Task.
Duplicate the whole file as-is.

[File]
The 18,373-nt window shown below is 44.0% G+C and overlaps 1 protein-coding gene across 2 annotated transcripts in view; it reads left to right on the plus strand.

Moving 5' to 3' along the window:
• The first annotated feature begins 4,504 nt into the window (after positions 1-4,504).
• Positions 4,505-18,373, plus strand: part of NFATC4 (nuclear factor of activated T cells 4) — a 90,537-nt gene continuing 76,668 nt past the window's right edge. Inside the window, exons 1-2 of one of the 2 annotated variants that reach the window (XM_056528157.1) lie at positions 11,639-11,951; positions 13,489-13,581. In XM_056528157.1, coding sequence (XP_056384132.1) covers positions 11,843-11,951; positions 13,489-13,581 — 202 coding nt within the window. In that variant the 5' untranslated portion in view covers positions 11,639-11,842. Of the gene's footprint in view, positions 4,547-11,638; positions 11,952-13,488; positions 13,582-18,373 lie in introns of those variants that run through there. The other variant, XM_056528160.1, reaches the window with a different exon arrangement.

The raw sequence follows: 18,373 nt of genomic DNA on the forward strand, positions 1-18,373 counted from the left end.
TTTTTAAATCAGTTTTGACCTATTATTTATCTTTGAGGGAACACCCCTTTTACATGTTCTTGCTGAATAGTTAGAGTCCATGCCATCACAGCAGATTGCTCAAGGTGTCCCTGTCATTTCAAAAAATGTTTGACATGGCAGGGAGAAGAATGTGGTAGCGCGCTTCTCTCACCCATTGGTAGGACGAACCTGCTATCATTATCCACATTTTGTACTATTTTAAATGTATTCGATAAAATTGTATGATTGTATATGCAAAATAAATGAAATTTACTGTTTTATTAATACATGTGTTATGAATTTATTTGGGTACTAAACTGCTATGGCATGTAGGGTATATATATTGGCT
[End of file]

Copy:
The 18,373-nt window shown below is 44.0% G+C and overlaps 1 protein-coding gene across 2 annotated transcripts in view; it reads left to right on the plus strand.

Moving 5' to 3' along the window:
• The first annotated feature begins 4,504 nt into the window (after positions 1-4,504).
• Positions 4,505-18,373, plus strand: part of NFATC4 (nuclear factor of activated T cells 4) — a 90,537-nt gene continuing 76,668 nt past the window's right edge. Inside the window, exons 1-2 of one of the 2 annotated variants that reach the window (XM_056528157.1) lie at positions 11,639-11,951; positions 13,489-13,581. In XM_056528157.1, coding sequence (XP_056384132.1) covers positions 11,843-11,951; positions 13,489-13,581 — 202 coding nt within the window. In that variant the 5' untranslated portion in view covers positions 11,639-11,842. Of the gene's footprint in view, positions 4,547-11,638; positions 11,952-13,488; positions 13,582-18,373 lie in introns of those variants that run through there. The other variant, XM_056528160.1, reaches the window with a different exon arrangement.

The raw sequence follows: 18,373 nt of genomic DNA on the forward strand, positions 1-18,373 counted from the left end.
TTTTTAAATCAGTTTTGACCTATTATTTATCTTTGAGGGAACACCCCTTTTACATGTTCTTGCTGAATAGTTAGAGTCCATGCCATCACAGCAGATTGCTCAAGGTGTCCCTGTCATTTCAAAAAATGTTTGACATGGCAGGGAGAAGAATGTGGTAGCGCGCTTCTCTCACCCATTGGTAGGACGAACCTGCTATCATTATCCACATTTTGTACTATTTTAAATGTATTCGATAAAATTGTATGATTGTATATGCAAAATAAATGAAATTTACTGTTTTATTAATACATGTGTTATGAATTTATTTGGGTACTAAACTGCTATGGCATGTAGGGTATATATATTGGCT